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Ex-NMP says Singaporeans are demanding – Want more pay, better benefits and shorter working hours




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On New Year’s day, Channel NewsAsia had a panel discussion titled Singapore Review 2015, in which one of the discussants, a polytechnic student, asked the panel a question on work-life balance.
“In moving forward in 2016, with skills future we are going to have a much more skilful workforce. Are we ready to adopt a work-life balance with actually shorter working hours, in changing the employment act with shorter working hours; and actually achieve more family time and family bonding. At the end of the day, long working hours is not equal to higher productivity.”
Former NMP Chia Yong Yong replied to that question with another question and asked the discussant what he would like to achieve with work-life balance. She said:
“I want to ask what you would like to achieve with work-life balance, as opposed to perhaps retaining your job, as opposed to the competition that you are getting from people from other countries. And probably even from your cohort who may be willing to work harder than you. If we want shorter hours, what are we willing to trade that in for?
As a lawyer, I have spoken with many clients, who have actually talked about attitude of Singaporean workers – that they want shorter hours but they want more pay, and they expect better benefits. And they are not necessarily as good as other foreign workers, foreign employees. So, there is that tension. So, what is it that we want, and if we are willing to give up some – yes.”

WATCH: At #SingaporeReview2015, a poly student asked a panel of politicians, academics and lawyers about shorter working…

Posted by Channel NewsAsia Singapore on Wednesday, 6 January 2016

The discussant’s question and the response by Ms Chia has gotten mixed reviews.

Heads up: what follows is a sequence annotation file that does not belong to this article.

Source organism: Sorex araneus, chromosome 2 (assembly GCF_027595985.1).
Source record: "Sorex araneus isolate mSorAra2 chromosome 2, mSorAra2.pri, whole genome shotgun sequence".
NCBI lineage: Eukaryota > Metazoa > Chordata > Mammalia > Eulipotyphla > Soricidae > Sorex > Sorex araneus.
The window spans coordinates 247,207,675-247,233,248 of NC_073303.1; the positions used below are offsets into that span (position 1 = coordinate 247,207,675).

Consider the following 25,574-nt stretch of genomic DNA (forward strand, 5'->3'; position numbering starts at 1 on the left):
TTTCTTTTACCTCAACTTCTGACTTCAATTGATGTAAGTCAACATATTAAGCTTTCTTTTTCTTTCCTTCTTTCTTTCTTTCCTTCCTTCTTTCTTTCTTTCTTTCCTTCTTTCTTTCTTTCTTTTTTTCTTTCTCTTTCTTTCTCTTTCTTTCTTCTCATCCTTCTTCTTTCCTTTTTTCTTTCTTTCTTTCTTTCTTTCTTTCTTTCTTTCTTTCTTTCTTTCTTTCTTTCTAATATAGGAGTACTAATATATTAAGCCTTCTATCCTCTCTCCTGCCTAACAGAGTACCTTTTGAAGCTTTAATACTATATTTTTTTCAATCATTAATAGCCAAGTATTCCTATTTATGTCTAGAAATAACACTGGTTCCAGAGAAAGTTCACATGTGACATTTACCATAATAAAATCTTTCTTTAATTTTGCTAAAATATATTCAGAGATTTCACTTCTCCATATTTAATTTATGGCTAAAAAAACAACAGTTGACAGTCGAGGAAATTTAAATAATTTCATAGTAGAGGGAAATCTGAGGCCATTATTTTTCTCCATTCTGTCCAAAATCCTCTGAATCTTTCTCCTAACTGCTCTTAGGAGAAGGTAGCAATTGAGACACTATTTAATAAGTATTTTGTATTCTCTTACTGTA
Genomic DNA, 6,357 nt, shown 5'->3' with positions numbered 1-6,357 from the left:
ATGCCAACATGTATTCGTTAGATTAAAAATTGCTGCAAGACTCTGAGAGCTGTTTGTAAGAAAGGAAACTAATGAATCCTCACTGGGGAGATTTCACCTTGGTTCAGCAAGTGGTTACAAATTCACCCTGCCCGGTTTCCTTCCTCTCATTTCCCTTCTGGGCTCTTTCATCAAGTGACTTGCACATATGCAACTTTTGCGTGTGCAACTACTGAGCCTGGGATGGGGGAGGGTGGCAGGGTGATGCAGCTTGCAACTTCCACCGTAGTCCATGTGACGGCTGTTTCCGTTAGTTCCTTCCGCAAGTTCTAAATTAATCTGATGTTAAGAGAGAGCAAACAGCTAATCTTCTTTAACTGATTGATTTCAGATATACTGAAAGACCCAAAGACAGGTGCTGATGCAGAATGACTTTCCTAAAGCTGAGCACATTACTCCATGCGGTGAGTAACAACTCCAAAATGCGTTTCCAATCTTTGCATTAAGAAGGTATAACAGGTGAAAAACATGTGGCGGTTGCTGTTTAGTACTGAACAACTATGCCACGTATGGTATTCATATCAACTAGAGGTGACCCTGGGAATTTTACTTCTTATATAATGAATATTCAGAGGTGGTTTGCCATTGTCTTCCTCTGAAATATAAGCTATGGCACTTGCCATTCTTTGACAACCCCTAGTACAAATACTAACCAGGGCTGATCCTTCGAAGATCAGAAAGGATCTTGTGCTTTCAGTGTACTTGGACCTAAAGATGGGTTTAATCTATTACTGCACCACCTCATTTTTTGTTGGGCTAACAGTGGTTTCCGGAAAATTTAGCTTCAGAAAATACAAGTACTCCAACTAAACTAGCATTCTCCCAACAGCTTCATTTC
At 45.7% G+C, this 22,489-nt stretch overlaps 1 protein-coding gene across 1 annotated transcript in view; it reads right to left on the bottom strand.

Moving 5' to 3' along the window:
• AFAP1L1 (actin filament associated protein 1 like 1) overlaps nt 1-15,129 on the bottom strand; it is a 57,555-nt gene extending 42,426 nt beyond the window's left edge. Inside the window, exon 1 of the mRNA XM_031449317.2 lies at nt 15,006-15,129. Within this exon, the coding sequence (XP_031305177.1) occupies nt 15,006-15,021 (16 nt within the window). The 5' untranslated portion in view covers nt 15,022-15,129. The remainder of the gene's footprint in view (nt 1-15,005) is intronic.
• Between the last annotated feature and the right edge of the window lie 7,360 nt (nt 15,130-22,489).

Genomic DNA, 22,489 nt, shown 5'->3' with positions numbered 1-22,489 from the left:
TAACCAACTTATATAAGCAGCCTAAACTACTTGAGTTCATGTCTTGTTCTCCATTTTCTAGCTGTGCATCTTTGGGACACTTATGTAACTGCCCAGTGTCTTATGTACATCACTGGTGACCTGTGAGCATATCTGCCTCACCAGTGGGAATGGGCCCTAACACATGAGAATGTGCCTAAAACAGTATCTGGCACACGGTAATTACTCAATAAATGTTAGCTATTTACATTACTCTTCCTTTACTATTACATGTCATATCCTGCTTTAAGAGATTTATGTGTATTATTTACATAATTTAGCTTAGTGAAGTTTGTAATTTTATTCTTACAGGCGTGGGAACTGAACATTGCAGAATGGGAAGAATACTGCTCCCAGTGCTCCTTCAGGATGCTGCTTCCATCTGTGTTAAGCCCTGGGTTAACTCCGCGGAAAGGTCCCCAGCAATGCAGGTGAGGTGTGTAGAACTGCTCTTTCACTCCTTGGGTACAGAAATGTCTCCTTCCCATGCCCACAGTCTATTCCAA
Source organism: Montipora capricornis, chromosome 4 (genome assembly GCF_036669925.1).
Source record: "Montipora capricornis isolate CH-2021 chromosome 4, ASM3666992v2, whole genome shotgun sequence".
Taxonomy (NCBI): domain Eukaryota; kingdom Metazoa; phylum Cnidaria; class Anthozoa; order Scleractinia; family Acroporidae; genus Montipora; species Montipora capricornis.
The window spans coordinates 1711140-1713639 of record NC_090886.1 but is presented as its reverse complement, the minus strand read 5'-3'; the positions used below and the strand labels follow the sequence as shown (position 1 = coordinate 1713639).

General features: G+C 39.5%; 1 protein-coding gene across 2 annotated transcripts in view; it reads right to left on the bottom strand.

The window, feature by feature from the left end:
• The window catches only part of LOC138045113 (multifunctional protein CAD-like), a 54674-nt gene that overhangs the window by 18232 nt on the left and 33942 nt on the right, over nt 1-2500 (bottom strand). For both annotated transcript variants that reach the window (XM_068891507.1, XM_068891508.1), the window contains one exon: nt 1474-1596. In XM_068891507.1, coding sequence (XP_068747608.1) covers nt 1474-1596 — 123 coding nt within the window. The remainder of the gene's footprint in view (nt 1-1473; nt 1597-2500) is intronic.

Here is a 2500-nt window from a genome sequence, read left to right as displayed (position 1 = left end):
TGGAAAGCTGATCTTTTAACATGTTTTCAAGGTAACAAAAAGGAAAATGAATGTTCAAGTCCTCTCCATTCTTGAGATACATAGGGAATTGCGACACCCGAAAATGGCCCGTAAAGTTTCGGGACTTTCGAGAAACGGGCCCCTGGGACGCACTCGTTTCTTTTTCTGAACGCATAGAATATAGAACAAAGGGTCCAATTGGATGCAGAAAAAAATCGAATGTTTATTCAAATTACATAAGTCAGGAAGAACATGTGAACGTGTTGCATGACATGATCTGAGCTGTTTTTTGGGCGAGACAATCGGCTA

“I guess SG is like a well-oiled machine. Constantly working and anyone hoping for “work life balance” will simply be taken over by those who dont need work life balance and foreigners. And those with no kids and singles will benefit from this.” -Raizal Md Rased
“The blunt point – obviously from an employer’s point of view – is that longer working hours is equating to keeping your job or even getting employment – as the world does not owe SG a living. However, some of us do believe SG’s survivability does not depend on longer working hours which will equate to a non-existent family life – which will create social issues in the long term – like increasing trend of divorce, low birth rate, problem kids etc. The concept of work-life balance proposed by some parts of the government, is the correct long term approach and will only work if it is backed by the law across the whole of Singapore.” -Andrew Tan
“Working less hours doesn’t mean not working harder. If Sweden can do it why can’t we?” -David Butler
“We can achieve work-life balance if we stop “wasting” time at work and just focus on the tasks which are given. When I first started out, I used to do 50-60 hours per week but now, I do 35-40 hours per week. At the end of the day, it’s all about perspective and what you want out of life. Making excuses is not going to help – I think.” -Siti Arbaiya
“Lady in red, well said. No one owes us a living.” -Liwei Kwok
One commenter’s views in particular resonated with a good number of people. Ong Ruo Yan said:
“Speaking up for the student and hardworking Singaporeans here.
I think the student raised a valid point. Our system is by no means horrible, but there is still a lot of stress even after hours. Ever had that dread of missing an email from your boss at 8pm (or later) and you’ve missed the “golden hour” of replying? I’m inclined to think that’s what the student was referring to. Stress even after clocking out. You’re essentially not spared from work with all the push emails and what not (which can be exciting, but that’s not the point).
A lot of comments are about our lack of productivity during working hours by surfing personal websites. You guys make it sound like only Singaporeans are doing it. I can’t speak for the other countries, but in the UK people here surf Facebook and look at adverts as well. Doesn’t mean we don’t deliver. And not all do this “break-taking”, SG and UK included.
There is no easy solution for this issue, since i think this boils down to cultural mindset (the Western side seems to understand the need for family time better than the Asians) and possible societal attitude (prone to criticising locals…but that’s Asian culture too).
Just a last point: I think it’s commendable to speak up at such a public event. Why are the people here thinking he’s lazy for asking this question, and not think he has the foresight? He can’t possibly just ask about his prospects of entering Uni can he. Lets not bash anyone and speak constructively.”

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